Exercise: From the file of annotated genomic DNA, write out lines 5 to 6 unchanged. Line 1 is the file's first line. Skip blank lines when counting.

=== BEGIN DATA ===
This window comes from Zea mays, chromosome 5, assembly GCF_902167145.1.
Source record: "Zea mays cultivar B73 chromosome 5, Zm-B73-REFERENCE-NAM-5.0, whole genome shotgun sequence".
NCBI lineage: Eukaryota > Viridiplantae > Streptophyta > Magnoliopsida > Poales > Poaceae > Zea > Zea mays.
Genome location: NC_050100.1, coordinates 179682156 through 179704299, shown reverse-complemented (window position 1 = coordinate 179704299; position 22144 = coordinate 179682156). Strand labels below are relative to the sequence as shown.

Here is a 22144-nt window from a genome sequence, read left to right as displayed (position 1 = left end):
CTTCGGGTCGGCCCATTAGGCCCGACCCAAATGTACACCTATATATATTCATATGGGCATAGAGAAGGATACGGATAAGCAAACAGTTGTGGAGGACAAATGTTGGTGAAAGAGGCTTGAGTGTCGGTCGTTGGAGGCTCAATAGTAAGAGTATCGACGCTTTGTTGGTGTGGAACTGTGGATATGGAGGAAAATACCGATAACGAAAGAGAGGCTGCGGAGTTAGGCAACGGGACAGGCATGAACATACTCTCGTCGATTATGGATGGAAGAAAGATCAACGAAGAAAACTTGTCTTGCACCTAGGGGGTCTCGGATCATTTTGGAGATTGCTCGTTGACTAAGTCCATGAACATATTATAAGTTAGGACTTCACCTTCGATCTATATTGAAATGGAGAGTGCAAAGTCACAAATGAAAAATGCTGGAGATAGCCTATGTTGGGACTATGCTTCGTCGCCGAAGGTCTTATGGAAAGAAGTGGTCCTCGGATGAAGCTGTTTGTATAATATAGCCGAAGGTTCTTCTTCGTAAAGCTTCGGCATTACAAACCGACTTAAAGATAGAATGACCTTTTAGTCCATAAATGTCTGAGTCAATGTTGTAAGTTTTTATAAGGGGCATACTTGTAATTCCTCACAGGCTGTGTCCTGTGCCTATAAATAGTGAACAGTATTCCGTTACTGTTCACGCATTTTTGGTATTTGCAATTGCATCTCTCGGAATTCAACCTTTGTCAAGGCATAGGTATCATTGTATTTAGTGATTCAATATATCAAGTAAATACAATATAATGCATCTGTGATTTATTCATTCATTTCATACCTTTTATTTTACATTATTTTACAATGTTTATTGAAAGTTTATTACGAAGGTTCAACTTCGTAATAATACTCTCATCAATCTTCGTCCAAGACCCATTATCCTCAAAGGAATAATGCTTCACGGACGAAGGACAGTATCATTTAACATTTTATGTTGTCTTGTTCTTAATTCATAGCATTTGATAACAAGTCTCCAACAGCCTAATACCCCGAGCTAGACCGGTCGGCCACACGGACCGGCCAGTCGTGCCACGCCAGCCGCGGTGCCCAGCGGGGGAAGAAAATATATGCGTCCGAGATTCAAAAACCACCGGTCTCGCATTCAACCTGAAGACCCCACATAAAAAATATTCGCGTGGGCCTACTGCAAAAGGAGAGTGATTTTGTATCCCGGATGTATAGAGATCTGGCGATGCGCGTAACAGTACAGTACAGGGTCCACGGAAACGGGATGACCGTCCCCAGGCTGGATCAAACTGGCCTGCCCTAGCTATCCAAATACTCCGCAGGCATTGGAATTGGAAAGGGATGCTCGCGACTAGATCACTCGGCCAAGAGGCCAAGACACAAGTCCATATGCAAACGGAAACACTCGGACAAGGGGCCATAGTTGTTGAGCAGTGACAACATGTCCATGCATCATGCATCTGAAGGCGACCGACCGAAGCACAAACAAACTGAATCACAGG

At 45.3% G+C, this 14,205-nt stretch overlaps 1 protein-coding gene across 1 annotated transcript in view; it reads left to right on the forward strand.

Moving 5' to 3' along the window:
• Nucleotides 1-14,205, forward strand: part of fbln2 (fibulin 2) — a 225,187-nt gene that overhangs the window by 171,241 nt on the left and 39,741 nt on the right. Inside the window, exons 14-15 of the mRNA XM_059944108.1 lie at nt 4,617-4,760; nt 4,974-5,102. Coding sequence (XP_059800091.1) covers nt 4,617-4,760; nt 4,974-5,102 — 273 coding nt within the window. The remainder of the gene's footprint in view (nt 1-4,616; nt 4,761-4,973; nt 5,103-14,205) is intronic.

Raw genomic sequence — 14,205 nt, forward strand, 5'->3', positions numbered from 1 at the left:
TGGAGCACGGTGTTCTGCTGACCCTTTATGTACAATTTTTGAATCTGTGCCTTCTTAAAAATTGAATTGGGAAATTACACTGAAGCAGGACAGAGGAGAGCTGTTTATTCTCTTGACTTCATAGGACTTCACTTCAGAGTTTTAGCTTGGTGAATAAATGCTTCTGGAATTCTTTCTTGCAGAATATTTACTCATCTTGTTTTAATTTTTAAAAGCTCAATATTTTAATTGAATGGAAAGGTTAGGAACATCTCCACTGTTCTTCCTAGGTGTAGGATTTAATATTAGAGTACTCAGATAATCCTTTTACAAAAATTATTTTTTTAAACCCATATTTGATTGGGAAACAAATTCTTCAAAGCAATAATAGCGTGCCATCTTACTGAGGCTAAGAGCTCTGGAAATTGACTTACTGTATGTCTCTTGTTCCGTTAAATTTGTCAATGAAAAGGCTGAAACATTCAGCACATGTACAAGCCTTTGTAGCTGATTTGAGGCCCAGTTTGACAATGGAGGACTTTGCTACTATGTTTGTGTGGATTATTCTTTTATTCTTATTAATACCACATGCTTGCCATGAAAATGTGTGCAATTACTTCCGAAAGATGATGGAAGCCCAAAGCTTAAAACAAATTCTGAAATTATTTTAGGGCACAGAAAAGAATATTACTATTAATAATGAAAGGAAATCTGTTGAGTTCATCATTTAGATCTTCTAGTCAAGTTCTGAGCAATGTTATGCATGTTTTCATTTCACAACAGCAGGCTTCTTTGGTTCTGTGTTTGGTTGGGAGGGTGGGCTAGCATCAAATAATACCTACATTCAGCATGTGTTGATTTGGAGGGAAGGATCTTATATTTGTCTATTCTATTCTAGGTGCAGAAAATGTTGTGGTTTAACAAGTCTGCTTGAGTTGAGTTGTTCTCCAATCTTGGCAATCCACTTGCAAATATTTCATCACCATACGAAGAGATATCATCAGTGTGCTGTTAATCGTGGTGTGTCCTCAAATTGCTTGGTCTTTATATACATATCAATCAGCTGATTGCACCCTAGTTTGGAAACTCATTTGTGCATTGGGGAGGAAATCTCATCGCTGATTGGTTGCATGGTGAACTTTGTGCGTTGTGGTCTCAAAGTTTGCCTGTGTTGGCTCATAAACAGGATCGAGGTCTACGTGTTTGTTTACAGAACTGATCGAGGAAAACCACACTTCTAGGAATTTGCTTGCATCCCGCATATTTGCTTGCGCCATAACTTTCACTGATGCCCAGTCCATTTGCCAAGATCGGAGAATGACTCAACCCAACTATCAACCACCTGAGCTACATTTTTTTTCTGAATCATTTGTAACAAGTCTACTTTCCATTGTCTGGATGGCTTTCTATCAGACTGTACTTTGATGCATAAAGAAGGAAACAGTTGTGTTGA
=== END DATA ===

Here is a 22144-nt window from a genome sequence, read left to right as displayed (position 1 = left end):
CTTCGGGTCGGCCCATTAGGCCCGACCCAAATGTACACCTATATATATTCATATGGGCATAGAGAAGGATACGGATAAGCAAACAGTTGTGGAGGACAAATGTTGGTGAAAGAGGCTTGAGTGTCGGTCGTTGGAGGCTCAATAGTAAGAGTATCGACGCTTTGTTGGTGTGGAACTGTGGATATGGAGGAAAATACCGATAACGAAAGAGAGGCTGCGGAGTTAGGCAACGGGACAGGCATGAACATACTCTCGTCGATTATGGATGGAAGAAAGATCAACGAAGAAAACTTGTCTTGCACCTAGGGGGTCTCGGATCATTTTGGAGATTGCTCGTTGACTAAGTCCATGAACATATTATAAGTTAGGACTTCACCTTCGATCTATATTGAAATGGAGAGTGCAAAGTCACAAATGAAAAATGCTGGAGATAGCCTATGTTGGGACTATGCTTCGTCGCCGAAGGTCTTATGGAAAGAAGTGGTCCTCGGATGAAGCTGTTTGTATAATATAGCCGAAGGTTCTTCTTCGTAAAGCTTCGGCATTACAAACCGACTTAAAGATAGAATGACCTTTTAGTCCATAAATGTCTGAGTCAATGTTGTAAGTTTTTATAAGGGGCATACTTGTAATTCCTCACAGGCTGTGTCCTGTGCCTATAAATAGTGAACAGTATTCCGTTACTGTTCACGCATTTTTGGTATTTGCAATTGCATCTCTCGGAATTCAACCTTTGTCAAGGCATAGGTATCATTGTATTTAGTGATTCAATATATCAAGTAAATACAATATAATGCATCTGTGATTTATTCATTCATTTCATACCTTTTATTTTACATTATTTTACAATGTTTATTGAAAGTTTATTACGAAGGTTCAACTTCGTAATAATACTCTCATCAATCTTCGTCCAAGACCCATTATCCTCAAAGGAATAATGCTTCACGGACGAAGGACAGTATCATTTAACATTTTATGTTGTCTTGTTCTTAATTCATAGCATTTGATAACAAGTCTCCAACAGCCTAATACCCCGAGCTAGACCGGTCGGCCACACGGACCGGCCAGTCGTGCCACGCCAGCCGCGGTGCCCAGCGGGGGAAGAAAATATATGCGTCCGAGATTCAAAAACCACCGGTCTCGCATTCAACCTGAAGACCCCACATAAAAAATATTCGCGTGGGCCTACTGCAAAAGGAGAGTGATTTTGTATCCCGGATGTATAGAGATCTGGCGATGCGCGTAACAGTACAGTACAGGGTCCACGGAAACGGGATGACCGTCCCCAGGCTGGATCAAACTGGCCTGCCCTAGCTATCCAAATACTCCGCAGGCATTGGAATTGGAAAGGGATGCTCGCGACTAGATCACTCGGCCAAGAGGCCAAGACACAAGTCCATATGCAAACGGAAACACTCGGACAAGGGGCCATAGTTGTTGAGCAGTGACAACATGTCCATGCATCATGCATCTGAAGGCGACCGACCGAAGCACAAACAAACTGAATCACAGG